Things I Wouldn't Know If I Didn't Go To Camp - Part 5

Becoming a role model

I have to say that yes, if I didn’t go to camp, I’m sure I would have found other ways to learn about the various topics in my “If I Didn’t Go To Camp” posts.  However, I will acknowledge that because I did go to camp, it was the first place I learned many of these lessons and my camp experiences helped me accelerate my growth in many areas of leadership.

One area is being a role model.  Becoming a role model doesn’t only happen once you join staff.  Oh no, it happens much before.  When you’re a camper, you influence campers who are younger than you.  Maybe it’s your perfect swish from the foul line on the basketball court that grabs an interested camper’s attention.  Maybe it’s your bulls-eye count on the Bob’s Bullseye tracking sheet at the Trip Hut.  Whatever it might be, you lead before you’re in a leadership role.

On the first night of each camp session after the opening campfire, the campers would be sent to begin their bedtime routine.  The camp director asked the oldest boys and oldest girls cabins to stay back though.  In her three minute speech, the director empowered the oldest cabin groups to be leaders and role models.  She asked these campers to lend a hand to the younger campers, especially when they needed help.  Maybe it was helping to lift a canoe or kayak back onto its rack, maybe it was to walk with them to the dining hall and make conversation, or maybe it was to cheer them up when they could sense a camper was homesick.

When you do join staff, your role modeling continues.  The campers follow your lead.  You are the coolest person they know.  What I thought role modeling was at first, was setting a good example for my campers.  What I learned later on though, was how powerful I was as a leader, and the way I found out was one I never could have predicted.

In an earlier post (Things I Wouldn’t Know If I Didn’t Go To Camp: Part 1) I talked about the role of night nurse at Camp Huronda.  When the camp sessions changed over, the two counsellors who were selected to become the night nurses would need to reverse their daily pattern to become nocturnal.  This included staying up all night during “changeover” (the night between sessions with no campers on site) and going to bed around 8am the next day, or as late as the counsellor could stay awake.

There are three small cabins tucked away behind the trip hut field where area staff and night nurses usually reside.  These were my absolute FAVOURITE cabins.  One afternoon, I was sound asleep after a full night awake when I was awoken by banging on the door to my little cabin.  I heard someone yelling outside “Gilby, Gilby, Gilby!”  I was aware of what was going on and said “come in”.  I had a feeling I knew who it was, even from my subconscious awakening.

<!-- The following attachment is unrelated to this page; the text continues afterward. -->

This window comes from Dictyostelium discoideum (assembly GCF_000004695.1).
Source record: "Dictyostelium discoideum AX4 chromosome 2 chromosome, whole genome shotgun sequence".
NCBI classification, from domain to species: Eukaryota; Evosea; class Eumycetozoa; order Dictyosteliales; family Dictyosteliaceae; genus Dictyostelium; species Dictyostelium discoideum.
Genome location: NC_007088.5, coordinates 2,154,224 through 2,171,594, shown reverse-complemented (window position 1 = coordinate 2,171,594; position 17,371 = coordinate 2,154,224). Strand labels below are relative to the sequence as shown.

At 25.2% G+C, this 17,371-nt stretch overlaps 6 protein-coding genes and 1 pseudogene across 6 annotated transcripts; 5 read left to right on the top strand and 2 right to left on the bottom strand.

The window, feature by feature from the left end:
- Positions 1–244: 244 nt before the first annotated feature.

It was my previous camper Adam!  As soon as he got to camp, he asked if I had returned and he found out where I was so he could come say hello immediately.  WOW.  I will never forget that moment.  I realized then that I truly had become a role model for Adam.  I too was very happy that he came back to camp.  So, I gave him a hug, and told him we could catch up at dinner because I would sit with his table.

I went back to sleep until my alarm went off at 5:00pm knowing it was going to be a great two weeks.  It was quite a humbling feeling having a camper so excitedly return to camp looking for me.  I learned this lesson many times, but I think this was one of the most memorable ones.  I had the pleasure of working on staff with Adam a couple years later when he joined staff as a counsellor in training and could be the leader to others that I was to him.

Things I Wouldn’t Know If I Didn’t Go To Camp: Part 3

Two Completely Different Bus Rides

Today on Twitter I was part of a very brief but interesting conversation about the bus ride to camp (Follow me: @jay_gilbert).  As a staff member, I would occasionally volunteer to be one of the staff on the camp bus at the beginning or end of a session.  The bus ride to camp and the bus ride from camp couldn’t be any more different.

On the first day of any particular camp session, the bus will wait in the parking lot for (potentially) eager campers to arrive.  In our hideously bright staff t-shirts - it would be impossible to miss us, plus we had giant smiles on our faces - see photo, the group of 3-4 staff would enthusiastically greet everybody who arrived at the meeting spot to head to camp.

Some campers were returning campers, and they knew the drill.  Drop the bags under the bus, say goodbye to their parents, get on the bus, and find a seat for the next couple hours.

Some of the campers were new.  Not only were they new, they were also afraid.  Some of these little boys and girls were leaving home for the first time and weren’t sure if they were ready to be away from home for two weeks.

We did our best to get the campers excited to be en route to South Waseosa Lake Road.  We would work the aisle - go up and down the bus talking to campers, making sure everybody was comfortable, answer questions from the returning campers such as “Did Seeley come back to camp this year?  Who’s my counsellor?  What cabin am I in?  Who’s the craft lady?”

Despite all the positive energy of the staff, the bus ride to camp is very quiet.  The energy that so magically comes out at camp hasn’t hit yet, and the first time campers often feel overwhelmed, nervous, and scared.

Fast forward two weeks.

It’s tough to get the campers on the bus to go home.  Nobody wants to leave.  A dozen pair of best friends reluctantly board the bus.  At least they have seat mates for the ride home!  The volume of conversation on the bus ride home is noticeably louder and the air is filled with laughter, chatter, and some sniffles.  Not long after the bus rolls away from camp everybody starts singing.  This bus ride is completely different from the one two weeks prior.

Having had these two opposite bus experiences did teach me that it only takes two weeks to change a kid’s life.  That first-time-away-from-home ten year old who arrived at camp shy and quiet, jumps off the bus with more stories to tell his parents than there are minutes in the car for the drive home.

Taking the bus to camp is absolutely a great idea.  It’s the first chance you have to make a new friend

Communicating with Camp Parents by Email

Transient